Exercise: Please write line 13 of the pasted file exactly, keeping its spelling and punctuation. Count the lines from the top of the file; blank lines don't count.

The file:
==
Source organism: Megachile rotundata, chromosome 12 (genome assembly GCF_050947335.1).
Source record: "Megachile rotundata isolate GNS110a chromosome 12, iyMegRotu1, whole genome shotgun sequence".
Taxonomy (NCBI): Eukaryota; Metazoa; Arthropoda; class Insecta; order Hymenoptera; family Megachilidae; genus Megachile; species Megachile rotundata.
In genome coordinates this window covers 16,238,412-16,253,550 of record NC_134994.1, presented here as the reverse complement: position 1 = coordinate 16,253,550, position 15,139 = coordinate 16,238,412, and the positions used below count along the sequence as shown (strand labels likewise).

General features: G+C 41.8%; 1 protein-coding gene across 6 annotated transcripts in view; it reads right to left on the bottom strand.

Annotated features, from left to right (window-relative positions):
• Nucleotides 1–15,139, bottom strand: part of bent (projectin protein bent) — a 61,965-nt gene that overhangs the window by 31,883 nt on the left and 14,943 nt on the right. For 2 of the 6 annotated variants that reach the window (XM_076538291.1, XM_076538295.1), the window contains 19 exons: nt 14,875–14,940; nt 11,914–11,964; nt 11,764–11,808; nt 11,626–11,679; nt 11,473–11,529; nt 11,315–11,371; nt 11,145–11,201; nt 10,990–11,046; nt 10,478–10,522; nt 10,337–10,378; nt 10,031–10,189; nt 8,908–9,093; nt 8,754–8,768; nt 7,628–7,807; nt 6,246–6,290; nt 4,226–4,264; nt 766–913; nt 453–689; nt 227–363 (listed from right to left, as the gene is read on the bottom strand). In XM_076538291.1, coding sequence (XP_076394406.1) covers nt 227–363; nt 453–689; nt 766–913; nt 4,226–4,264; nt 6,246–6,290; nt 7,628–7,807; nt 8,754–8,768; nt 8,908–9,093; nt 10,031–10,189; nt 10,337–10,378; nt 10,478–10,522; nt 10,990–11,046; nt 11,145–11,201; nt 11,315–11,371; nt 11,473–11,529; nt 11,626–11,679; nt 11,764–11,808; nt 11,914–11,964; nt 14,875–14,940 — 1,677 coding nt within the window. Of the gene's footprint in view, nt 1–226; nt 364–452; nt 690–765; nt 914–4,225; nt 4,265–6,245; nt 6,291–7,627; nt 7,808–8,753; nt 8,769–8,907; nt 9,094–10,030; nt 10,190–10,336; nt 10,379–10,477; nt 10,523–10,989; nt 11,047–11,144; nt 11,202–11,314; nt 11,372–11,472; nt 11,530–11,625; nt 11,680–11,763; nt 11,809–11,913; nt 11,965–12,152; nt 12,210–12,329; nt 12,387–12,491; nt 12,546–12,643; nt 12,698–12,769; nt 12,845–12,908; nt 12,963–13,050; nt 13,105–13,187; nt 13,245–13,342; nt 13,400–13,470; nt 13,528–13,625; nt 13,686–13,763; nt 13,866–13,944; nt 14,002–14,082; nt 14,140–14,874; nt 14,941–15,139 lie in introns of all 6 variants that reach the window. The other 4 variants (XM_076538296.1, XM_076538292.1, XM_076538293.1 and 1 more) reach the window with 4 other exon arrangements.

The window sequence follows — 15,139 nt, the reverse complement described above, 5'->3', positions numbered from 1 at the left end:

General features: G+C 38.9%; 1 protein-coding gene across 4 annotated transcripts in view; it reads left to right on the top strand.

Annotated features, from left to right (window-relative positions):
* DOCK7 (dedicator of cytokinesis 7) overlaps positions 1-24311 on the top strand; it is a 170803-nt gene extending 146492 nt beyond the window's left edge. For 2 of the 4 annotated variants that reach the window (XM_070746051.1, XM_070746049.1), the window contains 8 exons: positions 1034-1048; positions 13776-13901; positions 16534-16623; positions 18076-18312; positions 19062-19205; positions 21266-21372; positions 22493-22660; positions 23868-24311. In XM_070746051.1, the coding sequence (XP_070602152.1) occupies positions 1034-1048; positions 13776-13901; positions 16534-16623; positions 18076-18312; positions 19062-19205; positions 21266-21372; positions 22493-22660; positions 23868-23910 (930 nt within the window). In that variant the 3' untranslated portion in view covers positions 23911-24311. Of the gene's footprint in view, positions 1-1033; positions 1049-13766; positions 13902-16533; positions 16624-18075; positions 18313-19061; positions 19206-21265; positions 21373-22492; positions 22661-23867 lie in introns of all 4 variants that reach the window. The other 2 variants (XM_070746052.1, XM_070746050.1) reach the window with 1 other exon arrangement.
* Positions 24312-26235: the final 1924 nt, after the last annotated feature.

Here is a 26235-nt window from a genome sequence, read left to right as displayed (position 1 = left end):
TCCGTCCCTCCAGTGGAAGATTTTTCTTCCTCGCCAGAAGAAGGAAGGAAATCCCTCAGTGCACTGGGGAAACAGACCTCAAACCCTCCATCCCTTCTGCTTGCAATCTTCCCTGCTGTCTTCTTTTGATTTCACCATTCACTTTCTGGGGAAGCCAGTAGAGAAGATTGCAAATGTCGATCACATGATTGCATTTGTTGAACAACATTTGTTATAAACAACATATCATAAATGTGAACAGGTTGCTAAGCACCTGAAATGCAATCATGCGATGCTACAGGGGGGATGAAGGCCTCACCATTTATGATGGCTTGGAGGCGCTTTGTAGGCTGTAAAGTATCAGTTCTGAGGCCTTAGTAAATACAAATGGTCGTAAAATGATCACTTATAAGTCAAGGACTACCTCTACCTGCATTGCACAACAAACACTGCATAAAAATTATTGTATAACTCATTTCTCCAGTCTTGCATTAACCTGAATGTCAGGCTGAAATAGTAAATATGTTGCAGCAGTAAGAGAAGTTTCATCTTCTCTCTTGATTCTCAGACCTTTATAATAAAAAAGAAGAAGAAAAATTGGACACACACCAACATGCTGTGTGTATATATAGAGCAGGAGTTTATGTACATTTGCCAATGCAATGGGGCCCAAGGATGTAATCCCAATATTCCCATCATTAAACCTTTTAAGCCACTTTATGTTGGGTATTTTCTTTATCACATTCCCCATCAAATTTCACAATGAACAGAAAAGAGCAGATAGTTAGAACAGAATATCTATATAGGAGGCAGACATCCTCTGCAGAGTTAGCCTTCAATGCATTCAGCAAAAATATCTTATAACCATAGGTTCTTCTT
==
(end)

Here is a 26235-nt window from a genome sequence, read left to right as displayed (position 1 = left end):